Toys for a Small Bun

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thatkiidsean

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Hey guys,

Recently I finished setting up the pen for my bun (pics to come up soon!), and when I showed my breeder the pen, she loved it! BUT, she pointed out that the bun she's giving me can't play with anything else but timothy hay toys. This has puzzled me. For toys, I bought wood chews, baby links, a plastic tunnel, a tennis ball, a slinky, and a stuffed animal. The only timothy hay-related toy I have is a timothy hay mat. Should I trust the breeder and only give it timothy hay toys, and did I buy all these for nothing? Or should I stick to my gut and my research and hope that the bunny will enjoy everything I got him?

Also, I hear various opinions on this subject, but would a phone book be considered a good toy (with the front and back covers ripped off)?

:juggle
 

thatkiidsean

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Actually, I might as well post the enclosure here in case you guys would like to take a look at it and give me your opinions! Here's a top view of it:

IMG_6538.jpg
 

Almi

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Firstly, I noticed that you are using a plastic playard (I have the same one). One thing you will want to worry about with that is your rabbit chewing out. I have had a rabbit chew through a baby gate before. It is hard plastic, this I know, but this is rabbits we're talking about. Definitely don't get rid of your setup on that basis, but do keep it in mind. Also keep in mind that your rabbit might be able to jump out of that by the time he's an adult, especially if you have something he can jump onto inside the cage, like that box in the corner. (Mine could probably jump out of it and he's not even 3 months old yet.)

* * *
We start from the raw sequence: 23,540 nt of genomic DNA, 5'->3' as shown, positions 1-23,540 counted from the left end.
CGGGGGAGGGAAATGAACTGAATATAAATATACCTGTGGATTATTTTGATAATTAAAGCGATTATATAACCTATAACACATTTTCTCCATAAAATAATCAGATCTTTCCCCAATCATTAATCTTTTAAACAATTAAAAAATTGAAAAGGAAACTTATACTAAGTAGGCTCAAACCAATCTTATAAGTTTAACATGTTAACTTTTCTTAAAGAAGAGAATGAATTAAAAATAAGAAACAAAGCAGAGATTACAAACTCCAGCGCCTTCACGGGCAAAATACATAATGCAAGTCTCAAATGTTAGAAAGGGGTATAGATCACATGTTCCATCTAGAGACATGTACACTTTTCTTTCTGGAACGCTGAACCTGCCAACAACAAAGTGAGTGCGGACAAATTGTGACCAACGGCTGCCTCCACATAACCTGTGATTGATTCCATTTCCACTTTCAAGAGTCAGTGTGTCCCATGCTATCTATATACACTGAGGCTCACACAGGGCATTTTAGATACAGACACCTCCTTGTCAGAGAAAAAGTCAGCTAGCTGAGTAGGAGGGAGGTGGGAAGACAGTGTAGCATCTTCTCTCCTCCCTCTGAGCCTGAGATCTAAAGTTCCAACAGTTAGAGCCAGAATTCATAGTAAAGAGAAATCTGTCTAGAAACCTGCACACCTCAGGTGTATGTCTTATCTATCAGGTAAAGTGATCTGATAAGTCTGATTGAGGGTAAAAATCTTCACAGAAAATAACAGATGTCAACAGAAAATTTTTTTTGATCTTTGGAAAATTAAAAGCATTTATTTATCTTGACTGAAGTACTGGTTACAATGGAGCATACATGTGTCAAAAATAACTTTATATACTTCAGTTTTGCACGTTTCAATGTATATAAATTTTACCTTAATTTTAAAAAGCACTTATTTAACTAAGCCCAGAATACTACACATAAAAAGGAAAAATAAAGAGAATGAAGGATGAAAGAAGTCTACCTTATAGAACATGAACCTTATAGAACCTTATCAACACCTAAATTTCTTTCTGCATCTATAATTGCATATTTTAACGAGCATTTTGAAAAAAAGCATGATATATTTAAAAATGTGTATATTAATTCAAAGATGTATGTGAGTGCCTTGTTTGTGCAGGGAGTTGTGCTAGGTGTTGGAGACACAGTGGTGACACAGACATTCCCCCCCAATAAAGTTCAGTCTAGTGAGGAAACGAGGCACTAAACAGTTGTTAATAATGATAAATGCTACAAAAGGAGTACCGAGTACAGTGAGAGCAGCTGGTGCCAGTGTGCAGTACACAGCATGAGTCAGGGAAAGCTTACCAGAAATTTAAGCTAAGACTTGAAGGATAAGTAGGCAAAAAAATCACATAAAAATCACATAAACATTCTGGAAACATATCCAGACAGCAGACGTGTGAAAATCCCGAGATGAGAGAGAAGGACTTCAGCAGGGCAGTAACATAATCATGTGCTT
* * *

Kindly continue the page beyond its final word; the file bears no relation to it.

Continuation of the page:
Truthfully, the only toy I'd take out is the slinky. Your rabbit will probably only want to chew it up, and you definitely don't want him accidentally swallowing a chunk. Stick to soft plastic.

My only other suggestions? Try putting those wooden pieces on a bunny kabob! Put down puppy pads (actually, the underpads from the health and beauty department of Walmart work better; they're cheaper and larger) instead of blankets/rugs until you know your rabbit knows where to pee. I can almost guarantee that blanket will get peed on right away. Might as well have something disposable down so you're not doing a load of laundry right away. You might also want to wait to give him the grass mat for the same reason.

I would ask the breeder why he/she suggests only using toys made out of timothy. I have never heard of that, but maybe your breeder is overly cautious. In any case, I'D be asking why, out of simple curiosity.

In response to your last question, I would give my rabbit a clean notebook instead of a phone book or newspaper.
 

Bville

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I agree with Almi that your breeder might just be overly cautious. I have given my rabbits all those things, including phone books, and they are alive and well. I have three rabbits and they prefer different things so you will have to see what your rabbit's personality is and what they like. I have one who chews and eats plastic so I can't give him anything plastic because I'm afraid it could cause an intestinal blockage. I just give him wood and cardboard toys, which I don't think are as dangerous if he ingests some. My other two bunnies are fine with plastic and just play, not chew.